As bitcoin captures the world’s attention while soaring to unprecedented heights, the cryptocurrency has been labeled as an asset primed for a bubble, with no intrinsic value.
Henry Blodget is the founder, CEO, and editor of prominent financial news publication Business Insider and was part of CNBC’s Squawk Alley, a televised show, recently. Bitcoin was the subject of a segment and Blodget offered his take on the cryptocurrency’s soaring gains in recent weeks.
Look, this is a perfect asset for a speculative bubble…There is a finite supply. There is no intrinsic value. If anybody is persuading you that it should somehow be related to some GDP or gold…put down the Kool-Aid and back away.
In response, a CNBC host bought up Bitcoin’s applicability in countries like Venezuela, where new bitcoin miners have imported groceries from Amazon Pantry in the United States by paying with the cryptocurrency.
“It has a use,” he replied. “There is no question. There are uses for it. The transactions are steadily increasing. That’s a good sign…if you are going to use it.”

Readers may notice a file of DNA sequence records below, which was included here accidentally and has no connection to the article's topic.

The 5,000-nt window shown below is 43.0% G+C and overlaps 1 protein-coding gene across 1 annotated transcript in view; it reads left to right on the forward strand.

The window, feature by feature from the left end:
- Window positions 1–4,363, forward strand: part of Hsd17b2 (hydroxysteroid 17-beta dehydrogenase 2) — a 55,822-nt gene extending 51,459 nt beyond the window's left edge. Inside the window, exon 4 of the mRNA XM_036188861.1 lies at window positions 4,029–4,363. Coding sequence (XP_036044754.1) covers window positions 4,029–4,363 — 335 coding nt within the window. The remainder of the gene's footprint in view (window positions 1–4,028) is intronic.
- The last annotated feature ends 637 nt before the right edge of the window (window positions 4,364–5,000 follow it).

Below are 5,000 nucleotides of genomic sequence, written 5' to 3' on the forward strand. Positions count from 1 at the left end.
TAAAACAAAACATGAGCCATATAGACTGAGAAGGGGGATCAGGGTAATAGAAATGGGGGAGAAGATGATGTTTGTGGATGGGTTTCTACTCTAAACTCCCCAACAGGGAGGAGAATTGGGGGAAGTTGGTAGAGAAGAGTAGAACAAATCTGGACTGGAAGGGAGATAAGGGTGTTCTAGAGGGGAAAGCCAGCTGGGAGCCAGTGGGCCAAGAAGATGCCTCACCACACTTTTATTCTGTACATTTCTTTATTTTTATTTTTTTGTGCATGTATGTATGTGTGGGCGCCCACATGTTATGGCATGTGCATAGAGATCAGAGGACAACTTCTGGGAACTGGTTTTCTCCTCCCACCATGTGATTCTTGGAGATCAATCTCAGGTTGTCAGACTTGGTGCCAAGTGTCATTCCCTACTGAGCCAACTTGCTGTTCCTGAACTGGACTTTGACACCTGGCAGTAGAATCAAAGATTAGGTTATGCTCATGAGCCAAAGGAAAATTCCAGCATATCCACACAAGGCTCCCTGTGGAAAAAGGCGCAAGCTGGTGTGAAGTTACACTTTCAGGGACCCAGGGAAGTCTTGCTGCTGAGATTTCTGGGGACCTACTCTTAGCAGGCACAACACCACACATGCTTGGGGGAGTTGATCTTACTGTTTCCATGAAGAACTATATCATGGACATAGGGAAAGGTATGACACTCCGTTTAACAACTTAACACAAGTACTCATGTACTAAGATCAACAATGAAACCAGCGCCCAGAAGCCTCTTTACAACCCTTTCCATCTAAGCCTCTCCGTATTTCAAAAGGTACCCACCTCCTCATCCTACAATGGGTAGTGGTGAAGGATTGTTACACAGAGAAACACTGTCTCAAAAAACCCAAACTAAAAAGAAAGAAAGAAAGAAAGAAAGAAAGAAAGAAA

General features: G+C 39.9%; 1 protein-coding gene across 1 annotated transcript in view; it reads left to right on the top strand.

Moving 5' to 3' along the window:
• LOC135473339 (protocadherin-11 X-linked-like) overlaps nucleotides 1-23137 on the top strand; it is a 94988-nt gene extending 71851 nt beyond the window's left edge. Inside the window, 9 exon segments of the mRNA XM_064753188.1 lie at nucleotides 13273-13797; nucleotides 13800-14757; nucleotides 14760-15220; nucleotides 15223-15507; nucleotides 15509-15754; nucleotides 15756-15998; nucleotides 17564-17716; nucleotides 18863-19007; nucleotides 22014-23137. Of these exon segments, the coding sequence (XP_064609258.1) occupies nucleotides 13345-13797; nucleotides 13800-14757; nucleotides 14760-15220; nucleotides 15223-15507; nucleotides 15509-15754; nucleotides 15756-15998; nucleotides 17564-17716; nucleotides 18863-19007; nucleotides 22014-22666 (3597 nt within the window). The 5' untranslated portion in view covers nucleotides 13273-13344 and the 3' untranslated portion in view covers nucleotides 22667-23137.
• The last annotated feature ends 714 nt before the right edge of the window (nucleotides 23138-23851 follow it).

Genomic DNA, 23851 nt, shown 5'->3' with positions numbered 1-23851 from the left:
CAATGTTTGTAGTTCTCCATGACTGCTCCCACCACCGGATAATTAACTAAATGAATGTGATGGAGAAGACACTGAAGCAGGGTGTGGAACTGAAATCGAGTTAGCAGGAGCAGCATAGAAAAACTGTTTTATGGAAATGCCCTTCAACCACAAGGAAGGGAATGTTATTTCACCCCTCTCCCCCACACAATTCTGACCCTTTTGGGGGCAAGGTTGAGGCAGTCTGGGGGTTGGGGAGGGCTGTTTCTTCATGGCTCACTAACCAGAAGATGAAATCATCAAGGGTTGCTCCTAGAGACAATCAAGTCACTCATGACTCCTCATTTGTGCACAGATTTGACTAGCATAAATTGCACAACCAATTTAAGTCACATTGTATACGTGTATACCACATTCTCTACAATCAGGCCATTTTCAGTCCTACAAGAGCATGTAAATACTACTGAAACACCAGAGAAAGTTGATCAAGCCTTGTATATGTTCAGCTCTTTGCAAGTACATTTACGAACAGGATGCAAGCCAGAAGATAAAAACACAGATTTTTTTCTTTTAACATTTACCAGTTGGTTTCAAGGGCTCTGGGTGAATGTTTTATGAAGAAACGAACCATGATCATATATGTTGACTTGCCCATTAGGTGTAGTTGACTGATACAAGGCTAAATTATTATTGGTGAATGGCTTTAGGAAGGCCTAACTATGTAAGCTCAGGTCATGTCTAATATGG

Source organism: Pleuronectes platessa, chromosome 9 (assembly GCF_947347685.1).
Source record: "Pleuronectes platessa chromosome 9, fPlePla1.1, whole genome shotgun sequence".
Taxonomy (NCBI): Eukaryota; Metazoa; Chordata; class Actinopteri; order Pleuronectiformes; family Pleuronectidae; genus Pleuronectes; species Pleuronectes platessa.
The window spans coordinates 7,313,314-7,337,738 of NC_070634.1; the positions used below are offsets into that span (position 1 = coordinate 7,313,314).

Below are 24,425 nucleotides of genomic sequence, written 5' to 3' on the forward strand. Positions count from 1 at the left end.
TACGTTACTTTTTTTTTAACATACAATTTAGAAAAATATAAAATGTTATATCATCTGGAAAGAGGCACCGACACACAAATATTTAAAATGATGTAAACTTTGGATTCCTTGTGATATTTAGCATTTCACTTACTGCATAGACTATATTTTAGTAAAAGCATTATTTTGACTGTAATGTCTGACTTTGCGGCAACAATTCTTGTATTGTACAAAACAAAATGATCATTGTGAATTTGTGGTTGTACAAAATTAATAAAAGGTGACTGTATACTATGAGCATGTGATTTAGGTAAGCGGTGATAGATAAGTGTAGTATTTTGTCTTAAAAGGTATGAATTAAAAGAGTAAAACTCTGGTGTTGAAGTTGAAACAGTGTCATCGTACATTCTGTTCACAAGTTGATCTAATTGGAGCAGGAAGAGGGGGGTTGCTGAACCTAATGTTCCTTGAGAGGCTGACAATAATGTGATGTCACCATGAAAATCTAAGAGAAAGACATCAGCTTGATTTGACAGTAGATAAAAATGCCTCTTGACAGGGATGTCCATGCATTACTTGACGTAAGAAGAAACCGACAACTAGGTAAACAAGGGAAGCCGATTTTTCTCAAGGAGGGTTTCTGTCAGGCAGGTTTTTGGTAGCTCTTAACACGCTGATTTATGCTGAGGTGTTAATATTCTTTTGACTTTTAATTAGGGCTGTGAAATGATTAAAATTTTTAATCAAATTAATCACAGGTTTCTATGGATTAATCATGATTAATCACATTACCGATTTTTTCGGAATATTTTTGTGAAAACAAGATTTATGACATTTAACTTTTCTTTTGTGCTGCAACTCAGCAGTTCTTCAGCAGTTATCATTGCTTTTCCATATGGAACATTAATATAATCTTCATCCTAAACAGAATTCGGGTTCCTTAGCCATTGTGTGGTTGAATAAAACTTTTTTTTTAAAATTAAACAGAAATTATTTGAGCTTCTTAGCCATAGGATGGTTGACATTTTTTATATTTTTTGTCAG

Finally, he sees the bandwagon of investors getting buying into bitcoin with the hope of striking rich rewards in the long run.
It could literally go to a million. There is no reason why no…The logic of folks who are buying and speculating in it…’[They’re saying] All I can lose is 100%. I could make 10x, a 100x, a 1000x…I’ll take that trade if I’m willing to lose that 100%.’
With bitcoin in the mainstream, commentators and speculators are likely to see the cryptocurrencies as stocks or commodities, comparing it to the norm of traditional markets.
As for bitcoin having no ‘intrinsic value’, over 2 million transactions every week globally between people, businesses, charities, and more say otherwise.
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